- 1Mother and Infant Research Unit, University of York, Department of Health Sciences, York YO10 5DD
- 2Institute of General Practice, University of Sheffield, Sheffield S5 7AU
Breast feeding improves infant and maternal health and cognitive development in both developed and developing countries, and it is the single most important preventive approach for saving children’s lives.1 2 Yet most infants in developed countries are formula fed within the first three months of birth, either exclusively or partially,3 and in many developing countries exclusive breast feeding (no additional fluids, cereal, or other foods) is rare. In the United Kingdom, the women most likely to formula feed are young, white, and from low socioeconomic backgrounds. This poses a major public health and inequalities challenge.
Despite national and international policy initiatives, neither the duration of breast feeding nor the exclusivity of breast feeding up to six months of age have improved in the UK; 40% of women who start to breast feed discontinue by the time their baby is 6 weeks old, and only 20% of infants are exclusively breast fed at six weeks. The reasons women give for discontinuation are consistent over time and internationally; they think that they do not have enough milk, breast feeding is painful, and they have problems getting the baby to feed.4 These distressing problems could mostly be prevented.
Comparative international data show that rates of breast feeding are related to sociocultural factors and support rather than to clinical problems. In Norway, where the incidence of breast feeding fell in the early 20th century—as it did in many developed countries—mother to mother support and policy interventions resulted in it returning to over 90% within 25 years.5 Other countries, including Canada and Australia, have introduced changes in policy and practice with positive results in recent years.
These problems were the subject of a symposium at the annual conference of the Royal College of Paediatrics and Child Health (RCPCH). A compelling account of one woman’s struggle to breast feed, which was only resolved when she finally met a midwife who understood positioning and attachment, provoked several paediatricians in the audience to admit that they did not know the basic skill of helping mothers to position the baby so that feeding was effective and pain free. This supported recent evidence that health professionals, especially doctors, are not adequately trained in breast feeding and that changes are needed in professional education.6 Evidence also exists for the fundamental role of support for women, the need to avoid harmful interventions such as restricting the frequency and duration of feeding, and the important role of the United Nations (International) Children’s (Emergency) Fund (Unicef) baby friendly initiative.7 8 9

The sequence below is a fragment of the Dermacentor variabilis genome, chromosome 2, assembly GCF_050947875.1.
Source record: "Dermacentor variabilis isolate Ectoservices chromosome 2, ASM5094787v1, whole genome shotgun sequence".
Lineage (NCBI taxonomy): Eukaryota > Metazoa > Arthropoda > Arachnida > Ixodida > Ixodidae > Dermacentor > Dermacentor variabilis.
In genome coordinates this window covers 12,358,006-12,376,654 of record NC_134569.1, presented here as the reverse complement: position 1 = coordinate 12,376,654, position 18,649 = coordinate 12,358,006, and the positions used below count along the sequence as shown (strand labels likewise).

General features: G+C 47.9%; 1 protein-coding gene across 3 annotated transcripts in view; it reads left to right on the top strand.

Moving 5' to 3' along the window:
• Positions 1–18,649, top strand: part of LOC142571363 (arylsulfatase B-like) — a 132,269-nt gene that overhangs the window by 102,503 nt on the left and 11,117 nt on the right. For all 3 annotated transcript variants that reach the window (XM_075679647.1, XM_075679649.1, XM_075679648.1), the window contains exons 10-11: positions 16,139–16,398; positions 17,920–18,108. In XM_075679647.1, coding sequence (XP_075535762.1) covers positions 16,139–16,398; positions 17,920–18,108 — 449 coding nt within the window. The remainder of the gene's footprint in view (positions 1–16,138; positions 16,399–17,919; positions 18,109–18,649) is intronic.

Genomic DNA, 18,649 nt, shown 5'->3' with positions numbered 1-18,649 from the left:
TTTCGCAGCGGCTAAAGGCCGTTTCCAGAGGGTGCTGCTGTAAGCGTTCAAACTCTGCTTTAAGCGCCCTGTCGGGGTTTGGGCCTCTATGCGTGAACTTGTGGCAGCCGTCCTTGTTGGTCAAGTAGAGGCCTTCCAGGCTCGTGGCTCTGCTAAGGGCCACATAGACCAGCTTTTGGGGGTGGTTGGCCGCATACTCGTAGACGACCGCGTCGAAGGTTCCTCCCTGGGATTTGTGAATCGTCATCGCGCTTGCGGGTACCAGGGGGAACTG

Recent studies on the extent and range of weight loss in the first 10 days of life illuminate the contribution of weighing to avoiding potentially serious dehydration and confirm that this can be achieved without increasing maternal anxiety.10 The growth trajectory of healthy breastfed babies differs from that of formula fed infants, and this sometimes worries mothers if not explained. Charts based on the growth of healthy breastfed infants have now been developed, although training will be needed for them to be used effectively. Staff also need to be well informed about topics and controversies that, if not sensibly managed, can lead to anxiety and even discontinuation of breast feeding; for example, the role of ankyloglossia (tongue tie) as a cause of breastfeeding problems,11 and the management of the infant suspected of having breast milk associated jaundice.12
For breast feeding to become the norm in developed countries, real and sustained changes are needed in policy, practice, and education. Implementation of the baby friendly initiative in hospital and community settings has been recommended by the National Institute for Health and Clinical Excellence.9 Accreditation in this initiative covers the core problems of training staff, supporting mothers, removing inappropriate interventions, defining strategy, coordinating change, and mainstreaming improved practice. These measures increase the rates of initiating breast feeding, the rates of exclusive breast feeding up to six months, and the duration of breast feeding, even in women in low income groups. However, the proportion of NHS trusts with such accreditation in England is much lower than in other UK countries, which poses a challenge for the relevant health professionals and managers.
Changes in the provision of health services are unlikely to succeed without changes in society that would enable women to breast feed in public, to have their employment protected when breast feeding, and to be protected from misleading advertising regarding formula milk. Children also need to be taught that breast feeding is the norm. A national strategy to tackle the large scale changes is needed. Such changes are advocated by the national breastfeeding manifesto, which is supported by the relevant royal colleges and voluntary groups.
Doctors, midwives, and health visitors should support such changes but need not wait until they are in place. Women and infants need their doctors to advocate breast feeding, to learn the basic skills, to revise protocols for weight monitoring to ensure that breast feeding is protected, and to support their colleagues who are working to promote and protect breast feeding. Helping women to breast feed will avoid discontinuation and distress and encourage other women to breast feed. It’s not rocket science, but the effect on health outcomes will be profound and long lasting.
Cite this as: BMJ 2008;337:a1570
Competing interests: None declared.
Provenance and peer review: Commissioned; not externally peer reviewed.